Methodological advances for hypothesis-driven ethnobiology

Orou G. Gaoue, Jacob K. Moutouama, Michael A. Coe, Matthew O. Bond, Elizabeth Green, Nadejda B. Sero, Bezeng S. Bezeng, Kowiyou Yessoufou

Research output: Contribution to journalArticlepeer-review

21 Citations (Scopus)


Ethnobiology as a discipline has evolved increasingly to embrace theory-inspired and hypothesis-driven approaches to study why and how local people choose plants and animals they interact with and use for their livelihood. However, testing complex hypotheses or a network of ethnobiological hypotheses is challenging, particularly for data sets with non-independent observations due to species phylogenetic relatedness or socio-relational links between participants. Further, to account fully for the dynamics of local ecological knowledge, it is important to include the spatially explicit distribution of knowledge, changes in knowledge, and knowledge transmission and use. To promote the use of advanced statistical modelling approaches that address these limitations, we synthesize methodological advances for hypothesis-driven research in ethnobiology while highlighting the need for more figures than tables and more tables than text in ethnobiological literature. We present the ethnobiological motivations for conducting generalized linear mixed-effect modelling, structural equation modelling, phylogenetic generalized least squares, social network analysis, species distribution modelling, and predictive modelling. For each element of the proposed ethnobiologists quantitative toolbox, we present practical applications along with scripts for a widespread implementation. Because these statistical modelling approaches are rarely taught in most ethnobiological programs but are essential for careers in academia or industry, it is critical to promote workshops and short courses focused on these advanced methods. By embracing these quantitative modelling techniques without sacrificing qualitative approaches which provide essential context, ethnobiology will progress further towards an expansive interaction with other disciplines.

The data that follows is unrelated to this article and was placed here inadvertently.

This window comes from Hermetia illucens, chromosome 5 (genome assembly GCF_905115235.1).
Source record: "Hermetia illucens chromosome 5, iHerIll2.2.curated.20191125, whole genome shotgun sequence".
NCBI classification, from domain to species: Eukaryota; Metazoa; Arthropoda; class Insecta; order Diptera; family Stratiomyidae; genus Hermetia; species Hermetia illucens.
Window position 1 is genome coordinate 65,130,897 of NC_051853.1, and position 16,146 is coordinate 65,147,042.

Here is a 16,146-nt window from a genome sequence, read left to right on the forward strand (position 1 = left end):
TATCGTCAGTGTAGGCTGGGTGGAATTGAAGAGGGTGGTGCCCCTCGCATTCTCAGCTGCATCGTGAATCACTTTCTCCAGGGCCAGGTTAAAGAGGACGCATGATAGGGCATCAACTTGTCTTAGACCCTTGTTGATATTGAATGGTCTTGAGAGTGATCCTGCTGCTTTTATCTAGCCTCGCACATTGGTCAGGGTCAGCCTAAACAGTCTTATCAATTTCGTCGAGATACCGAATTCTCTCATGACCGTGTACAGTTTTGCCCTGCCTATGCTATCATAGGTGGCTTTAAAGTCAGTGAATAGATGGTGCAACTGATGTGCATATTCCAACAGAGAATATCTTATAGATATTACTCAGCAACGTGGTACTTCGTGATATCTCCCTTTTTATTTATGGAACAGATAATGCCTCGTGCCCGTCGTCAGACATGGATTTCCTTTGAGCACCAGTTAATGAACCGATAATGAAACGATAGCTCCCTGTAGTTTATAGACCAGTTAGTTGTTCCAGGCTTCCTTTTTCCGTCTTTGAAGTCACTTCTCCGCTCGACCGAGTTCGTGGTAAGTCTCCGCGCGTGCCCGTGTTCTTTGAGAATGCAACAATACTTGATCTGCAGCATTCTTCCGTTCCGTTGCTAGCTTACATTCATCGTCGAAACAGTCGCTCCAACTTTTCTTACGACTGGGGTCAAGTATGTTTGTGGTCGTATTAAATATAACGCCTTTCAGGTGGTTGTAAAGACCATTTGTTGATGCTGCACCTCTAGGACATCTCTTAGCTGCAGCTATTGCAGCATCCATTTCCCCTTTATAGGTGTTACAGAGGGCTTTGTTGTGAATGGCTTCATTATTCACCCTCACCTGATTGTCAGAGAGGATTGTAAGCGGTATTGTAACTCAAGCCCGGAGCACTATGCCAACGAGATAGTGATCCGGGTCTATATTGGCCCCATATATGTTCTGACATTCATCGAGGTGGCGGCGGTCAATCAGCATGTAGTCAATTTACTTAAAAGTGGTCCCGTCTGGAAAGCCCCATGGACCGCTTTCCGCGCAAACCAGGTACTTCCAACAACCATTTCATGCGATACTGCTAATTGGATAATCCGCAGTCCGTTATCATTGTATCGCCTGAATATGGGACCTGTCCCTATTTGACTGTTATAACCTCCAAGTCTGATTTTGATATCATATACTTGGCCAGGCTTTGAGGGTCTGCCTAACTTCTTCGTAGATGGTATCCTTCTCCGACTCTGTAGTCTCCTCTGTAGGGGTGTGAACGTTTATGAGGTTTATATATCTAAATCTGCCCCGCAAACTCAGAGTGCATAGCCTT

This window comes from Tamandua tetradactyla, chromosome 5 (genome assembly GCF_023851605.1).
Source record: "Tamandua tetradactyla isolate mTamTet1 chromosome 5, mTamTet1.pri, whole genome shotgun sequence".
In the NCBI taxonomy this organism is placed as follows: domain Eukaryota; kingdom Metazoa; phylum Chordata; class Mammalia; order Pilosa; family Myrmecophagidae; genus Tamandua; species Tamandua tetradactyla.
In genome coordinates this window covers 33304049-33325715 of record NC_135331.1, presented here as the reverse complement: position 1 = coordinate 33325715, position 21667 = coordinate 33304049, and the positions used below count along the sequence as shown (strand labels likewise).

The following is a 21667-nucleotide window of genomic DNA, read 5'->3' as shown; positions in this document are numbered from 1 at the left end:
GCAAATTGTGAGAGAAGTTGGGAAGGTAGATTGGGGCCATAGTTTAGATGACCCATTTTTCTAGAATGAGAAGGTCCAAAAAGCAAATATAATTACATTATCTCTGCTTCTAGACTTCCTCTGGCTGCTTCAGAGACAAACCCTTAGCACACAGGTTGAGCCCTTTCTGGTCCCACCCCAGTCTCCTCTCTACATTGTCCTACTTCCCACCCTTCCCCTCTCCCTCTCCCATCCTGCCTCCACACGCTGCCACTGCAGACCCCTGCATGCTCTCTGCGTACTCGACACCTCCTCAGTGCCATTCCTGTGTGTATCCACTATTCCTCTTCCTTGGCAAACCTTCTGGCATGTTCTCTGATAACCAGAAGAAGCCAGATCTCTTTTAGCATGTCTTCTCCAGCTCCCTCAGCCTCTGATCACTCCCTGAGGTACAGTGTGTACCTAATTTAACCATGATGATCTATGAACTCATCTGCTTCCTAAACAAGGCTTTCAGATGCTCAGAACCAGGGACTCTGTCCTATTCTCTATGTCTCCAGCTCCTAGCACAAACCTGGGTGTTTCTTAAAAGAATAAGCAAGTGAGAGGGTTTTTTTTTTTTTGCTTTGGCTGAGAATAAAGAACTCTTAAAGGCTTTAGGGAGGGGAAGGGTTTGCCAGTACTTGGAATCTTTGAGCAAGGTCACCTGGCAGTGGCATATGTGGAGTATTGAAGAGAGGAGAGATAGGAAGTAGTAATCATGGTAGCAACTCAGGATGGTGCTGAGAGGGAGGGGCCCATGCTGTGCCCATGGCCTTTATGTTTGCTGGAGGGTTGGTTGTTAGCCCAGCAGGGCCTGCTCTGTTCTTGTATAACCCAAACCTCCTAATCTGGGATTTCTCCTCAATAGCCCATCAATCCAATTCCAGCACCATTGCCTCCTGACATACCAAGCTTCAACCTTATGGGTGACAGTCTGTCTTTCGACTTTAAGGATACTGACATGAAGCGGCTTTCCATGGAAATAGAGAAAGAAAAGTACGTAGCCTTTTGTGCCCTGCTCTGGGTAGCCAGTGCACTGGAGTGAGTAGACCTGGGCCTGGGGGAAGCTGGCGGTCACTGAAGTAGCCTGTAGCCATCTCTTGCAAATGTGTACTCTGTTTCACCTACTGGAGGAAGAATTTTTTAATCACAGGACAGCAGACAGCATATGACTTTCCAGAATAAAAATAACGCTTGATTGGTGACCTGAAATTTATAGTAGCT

Original languageEnglish
Pages (from-to)2281-2303
Number of pages23
JournalBiological Reviews
Issue number5
Publication statusPublished - Oct 2021


  • community phylogenetics
  • ethnobiology
  • phylogenetic generalized least squares
  • quantitative ethnobotany
  • social network analysis
  • statistical modelling
  • structural equation modelling
  • theory-driven ethnobotany

ASJC Scopus subject areas

  • General Biochemistry,Genetics and Molecular Biology
  • General Agricultural and Biological Sciences


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